Saturday, March 17, 2012


Today is St. Patrick's Day. We ate our requisite corned beef and cabbage (we passed on the green beer). Some of us wore green. We wound up bailing on all social invitations and staying home to be together. There's a spring rain/snow/wind storm outside and it was a good day to be home, together, cozy. The holiday got me thinking about Luck.

In some ways I feel so very Lucky. I have nearly all that I need and much of what I want in life. I have a loving family, a beautiful (albeit half-built) home in a stunning location, I have a sound mind and healthy body. So, so much for which I feel grateful.

But, somehow, Lucky doesn't quite capture the full emotion of having what you need and want. Some people use the word Blessed, but that doesn't quite sit right with my own theological views. Fortunate implies more of the profundity of my appreciation for the goodness in my life, but doesn't capture the emotion associated with abundance. It also makes this feeling out to be a one way street of receivership, perhaps bypassing my own hard work and good intentions in the process of filling my overflowing basket of goodness.

On the other hand, this concept of putting out intentions and working hard to create my own Luck smacks of undeniable hubris. I don't really think that those who don't have what I have didn't work hard, or didn't want it enough. There's much of my own station in life that I can credit to nothing more than the whims of fate. But then there's "making the most of the hand you're dealt" and inheritance from the hard work of foresighted ancestors and all that. It's a complicated process, semantically expressing the goodness I experience every day.

I recently read a book called The Optimism Bias: A Tour of the Irrationally Positive Brain by neuroscientist Tali Sharot. It's a surprisingly engaging book that convincingly argues that humans have evolved to look at the future (and to some degree the past) with rose-colored glasses because it is adaptive. There is a great deal of evidence to support the idea that humans, for the most part, believe that we personally have a bright future ahead, brighter than statistics would suggest. We all think that we will beat the odds and have marriages that will last, upward financial mobility, everlasting good health, and fun forevermore. We know somewhere in our brains that some people, somewhere will get divorced, lose their jobs, and get sick, but we unfailingly see our own futures as unsullied by such tribulation. Sharot theorizes that our bias toward optimism makes us healthier, longer-lived, happier people. It's a fascinating book and I recommend it.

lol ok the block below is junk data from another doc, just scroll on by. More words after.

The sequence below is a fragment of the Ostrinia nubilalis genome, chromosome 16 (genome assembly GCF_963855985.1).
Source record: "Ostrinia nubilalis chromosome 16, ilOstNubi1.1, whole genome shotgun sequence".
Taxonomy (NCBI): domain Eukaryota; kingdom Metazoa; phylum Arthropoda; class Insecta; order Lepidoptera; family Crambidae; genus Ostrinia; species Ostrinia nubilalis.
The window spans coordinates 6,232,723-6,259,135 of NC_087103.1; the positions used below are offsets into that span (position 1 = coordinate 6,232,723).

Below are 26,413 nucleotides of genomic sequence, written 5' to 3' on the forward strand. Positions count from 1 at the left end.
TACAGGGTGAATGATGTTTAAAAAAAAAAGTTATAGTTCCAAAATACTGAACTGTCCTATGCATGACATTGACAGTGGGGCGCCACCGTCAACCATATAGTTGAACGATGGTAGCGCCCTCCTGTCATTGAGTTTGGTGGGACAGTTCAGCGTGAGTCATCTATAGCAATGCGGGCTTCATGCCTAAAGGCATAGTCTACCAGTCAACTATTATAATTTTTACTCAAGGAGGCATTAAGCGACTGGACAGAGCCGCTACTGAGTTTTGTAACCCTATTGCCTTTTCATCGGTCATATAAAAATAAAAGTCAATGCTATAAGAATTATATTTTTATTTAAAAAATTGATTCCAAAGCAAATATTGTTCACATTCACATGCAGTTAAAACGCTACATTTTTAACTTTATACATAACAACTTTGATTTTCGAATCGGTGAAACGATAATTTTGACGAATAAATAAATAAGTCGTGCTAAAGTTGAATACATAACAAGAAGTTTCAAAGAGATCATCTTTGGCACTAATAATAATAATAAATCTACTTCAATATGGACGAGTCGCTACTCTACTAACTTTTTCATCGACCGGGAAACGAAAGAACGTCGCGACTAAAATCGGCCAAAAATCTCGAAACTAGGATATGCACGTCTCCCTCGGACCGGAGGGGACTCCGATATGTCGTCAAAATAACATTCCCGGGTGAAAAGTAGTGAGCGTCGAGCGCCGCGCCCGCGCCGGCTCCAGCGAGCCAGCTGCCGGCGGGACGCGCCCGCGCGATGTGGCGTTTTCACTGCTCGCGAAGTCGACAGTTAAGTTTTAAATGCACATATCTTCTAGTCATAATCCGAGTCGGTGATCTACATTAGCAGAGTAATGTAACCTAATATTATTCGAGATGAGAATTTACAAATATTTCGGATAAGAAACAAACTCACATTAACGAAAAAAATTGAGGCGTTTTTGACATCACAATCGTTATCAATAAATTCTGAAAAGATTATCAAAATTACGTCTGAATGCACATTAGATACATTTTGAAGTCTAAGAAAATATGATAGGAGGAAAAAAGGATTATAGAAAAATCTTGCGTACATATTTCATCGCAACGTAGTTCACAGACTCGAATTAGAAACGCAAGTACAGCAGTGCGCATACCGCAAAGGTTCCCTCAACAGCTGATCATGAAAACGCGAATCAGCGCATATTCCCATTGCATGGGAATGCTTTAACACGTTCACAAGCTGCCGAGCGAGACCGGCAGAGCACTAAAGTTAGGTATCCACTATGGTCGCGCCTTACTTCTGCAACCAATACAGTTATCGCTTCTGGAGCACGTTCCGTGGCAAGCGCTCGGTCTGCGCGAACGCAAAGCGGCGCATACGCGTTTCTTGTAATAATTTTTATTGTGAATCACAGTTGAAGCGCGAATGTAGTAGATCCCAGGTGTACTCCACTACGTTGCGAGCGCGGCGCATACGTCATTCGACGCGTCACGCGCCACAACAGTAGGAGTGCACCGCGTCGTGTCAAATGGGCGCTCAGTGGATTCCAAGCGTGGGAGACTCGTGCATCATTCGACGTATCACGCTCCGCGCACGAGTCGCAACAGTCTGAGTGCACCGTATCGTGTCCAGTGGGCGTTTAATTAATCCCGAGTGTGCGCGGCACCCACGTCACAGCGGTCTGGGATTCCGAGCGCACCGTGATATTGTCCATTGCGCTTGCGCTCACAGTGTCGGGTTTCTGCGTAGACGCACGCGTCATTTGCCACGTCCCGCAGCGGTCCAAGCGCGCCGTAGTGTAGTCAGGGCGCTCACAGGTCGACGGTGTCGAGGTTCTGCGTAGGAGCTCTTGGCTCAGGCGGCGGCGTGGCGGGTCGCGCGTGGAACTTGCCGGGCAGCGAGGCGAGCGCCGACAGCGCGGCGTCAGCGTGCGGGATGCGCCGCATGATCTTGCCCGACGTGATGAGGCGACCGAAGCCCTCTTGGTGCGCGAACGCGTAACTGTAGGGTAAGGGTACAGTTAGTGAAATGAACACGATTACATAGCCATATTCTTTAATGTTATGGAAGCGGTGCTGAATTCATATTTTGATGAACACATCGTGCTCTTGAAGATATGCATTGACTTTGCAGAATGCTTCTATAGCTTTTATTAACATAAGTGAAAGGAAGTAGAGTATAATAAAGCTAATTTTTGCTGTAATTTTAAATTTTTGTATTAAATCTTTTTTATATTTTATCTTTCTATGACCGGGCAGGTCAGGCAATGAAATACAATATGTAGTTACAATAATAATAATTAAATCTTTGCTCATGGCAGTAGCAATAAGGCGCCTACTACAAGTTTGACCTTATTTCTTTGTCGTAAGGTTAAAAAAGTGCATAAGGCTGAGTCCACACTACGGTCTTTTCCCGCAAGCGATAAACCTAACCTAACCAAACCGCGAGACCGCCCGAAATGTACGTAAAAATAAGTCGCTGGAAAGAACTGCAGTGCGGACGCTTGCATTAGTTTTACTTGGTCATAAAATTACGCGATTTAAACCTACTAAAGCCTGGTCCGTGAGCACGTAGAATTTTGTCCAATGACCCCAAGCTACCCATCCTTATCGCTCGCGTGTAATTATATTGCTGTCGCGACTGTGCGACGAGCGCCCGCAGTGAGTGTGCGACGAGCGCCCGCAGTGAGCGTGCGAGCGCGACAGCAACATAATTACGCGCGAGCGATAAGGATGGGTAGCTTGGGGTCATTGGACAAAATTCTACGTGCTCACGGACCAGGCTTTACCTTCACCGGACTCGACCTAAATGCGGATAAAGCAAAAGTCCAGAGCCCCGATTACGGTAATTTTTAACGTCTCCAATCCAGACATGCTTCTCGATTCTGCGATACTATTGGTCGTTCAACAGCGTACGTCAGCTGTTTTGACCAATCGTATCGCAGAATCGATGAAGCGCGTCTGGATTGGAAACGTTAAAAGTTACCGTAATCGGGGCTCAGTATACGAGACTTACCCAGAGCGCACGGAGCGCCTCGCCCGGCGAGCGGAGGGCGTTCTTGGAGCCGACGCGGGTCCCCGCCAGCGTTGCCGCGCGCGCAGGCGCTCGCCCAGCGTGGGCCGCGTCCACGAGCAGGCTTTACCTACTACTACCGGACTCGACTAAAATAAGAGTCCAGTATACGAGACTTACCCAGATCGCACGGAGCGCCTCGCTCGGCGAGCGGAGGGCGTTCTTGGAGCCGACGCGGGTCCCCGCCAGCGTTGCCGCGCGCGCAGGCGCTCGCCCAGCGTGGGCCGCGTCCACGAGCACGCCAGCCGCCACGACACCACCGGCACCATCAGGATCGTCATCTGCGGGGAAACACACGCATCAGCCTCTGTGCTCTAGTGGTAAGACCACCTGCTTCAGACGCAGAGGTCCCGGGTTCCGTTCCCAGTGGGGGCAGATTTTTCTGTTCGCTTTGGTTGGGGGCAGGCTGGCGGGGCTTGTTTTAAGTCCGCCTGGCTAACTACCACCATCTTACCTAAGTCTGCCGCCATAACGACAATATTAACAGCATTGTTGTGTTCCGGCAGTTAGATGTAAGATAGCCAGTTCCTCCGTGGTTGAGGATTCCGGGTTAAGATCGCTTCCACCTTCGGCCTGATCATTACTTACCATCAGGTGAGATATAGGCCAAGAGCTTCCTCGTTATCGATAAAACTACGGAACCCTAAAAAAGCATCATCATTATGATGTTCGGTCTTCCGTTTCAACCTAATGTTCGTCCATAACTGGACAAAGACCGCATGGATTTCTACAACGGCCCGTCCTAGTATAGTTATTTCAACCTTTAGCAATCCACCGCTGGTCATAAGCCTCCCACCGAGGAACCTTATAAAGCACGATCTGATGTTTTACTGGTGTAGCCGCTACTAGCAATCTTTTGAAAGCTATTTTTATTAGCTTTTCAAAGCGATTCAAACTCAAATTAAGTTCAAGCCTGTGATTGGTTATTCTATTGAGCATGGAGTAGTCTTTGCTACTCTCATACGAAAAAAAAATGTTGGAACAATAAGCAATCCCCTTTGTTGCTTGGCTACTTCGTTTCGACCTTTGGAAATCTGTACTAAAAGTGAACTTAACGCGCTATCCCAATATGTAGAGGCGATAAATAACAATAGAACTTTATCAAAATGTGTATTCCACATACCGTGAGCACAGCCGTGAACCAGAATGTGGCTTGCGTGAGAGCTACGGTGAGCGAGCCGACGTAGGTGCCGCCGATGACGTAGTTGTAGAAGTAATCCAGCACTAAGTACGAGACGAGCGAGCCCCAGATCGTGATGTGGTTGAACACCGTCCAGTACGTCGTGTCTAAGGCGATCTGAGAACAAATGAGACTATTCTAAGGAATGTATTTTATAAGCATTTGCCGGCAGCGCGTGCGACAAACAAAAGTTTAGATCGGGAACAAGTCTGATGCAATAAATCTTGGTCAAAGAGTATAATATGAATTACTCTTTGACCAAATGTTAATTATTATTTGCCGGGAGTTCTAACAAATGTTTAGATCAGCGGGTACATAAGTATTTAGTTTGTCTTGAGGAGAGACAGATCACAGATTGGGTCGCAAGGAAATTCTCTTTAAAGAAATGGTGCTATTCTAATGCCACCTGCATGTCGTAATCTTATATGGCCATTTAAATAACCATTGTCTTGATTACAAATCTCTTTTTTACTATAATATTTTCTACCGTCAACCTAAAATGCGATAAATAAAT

After thinking about the neuroscience of emotions like optimism, hope, positivism, and gratitude in the context of my own experience of those emotions, I'm forming an opinion that a lot of being Lucky is not so much about random circumstance as it is about attentiveness. Let me explain what I mean.

It is not uncommon when reading or hearing the story of a survivor with a harrowing story to hear the survivor claim "The cancer/accident/divorce/job loss was the best thing that ever happened to me!" In these kinds of uplifting stories, the person isn't just putting on a brave face, either. They usually genuinely mean it. They truly feel that this terrible thing that has happened to them is the best thing in their life. Maybe it caused them make a meaningful turn-around, or helped them develop unknown strengths, or set them on an unexpected path they decided was much better than the path they were on before.

Of course, none of us would ever, in advance, guess that cancer or divorce would be the best thing to ever happen to us. We'd never describe someone as Lucky who was facing these tragedies. But that seems to fly in the face of the actual outcome for the brave people who look disaster in the face, smile, and move forward.

This is where attentiveness comes in. I think those people who feel like cancer was a lucky break are deciding to attend to the good in their lives. They are either wired for or have consciously made a decision to attend to the positive. They are optimists. And this is why people in all walks of life, in circumstances meager and wealthy are capable of feeling that beautiful, full-to-the-brim feeling of Luck or Good Fortune or Blessedness or Abundance, even when their circumstances are so varied. The optimists are noticing all that is wonderful and, perhaps, are better off for it.

For me, this blog is about attending to the good in my life. It's about creating a little of the Luck o' the Irish for my 1/16th to 1/8th Irish self. May you find some of that Luck o' the Irish in your life today.

1 comment:

  1. you are such a wonderful writer, dear travis!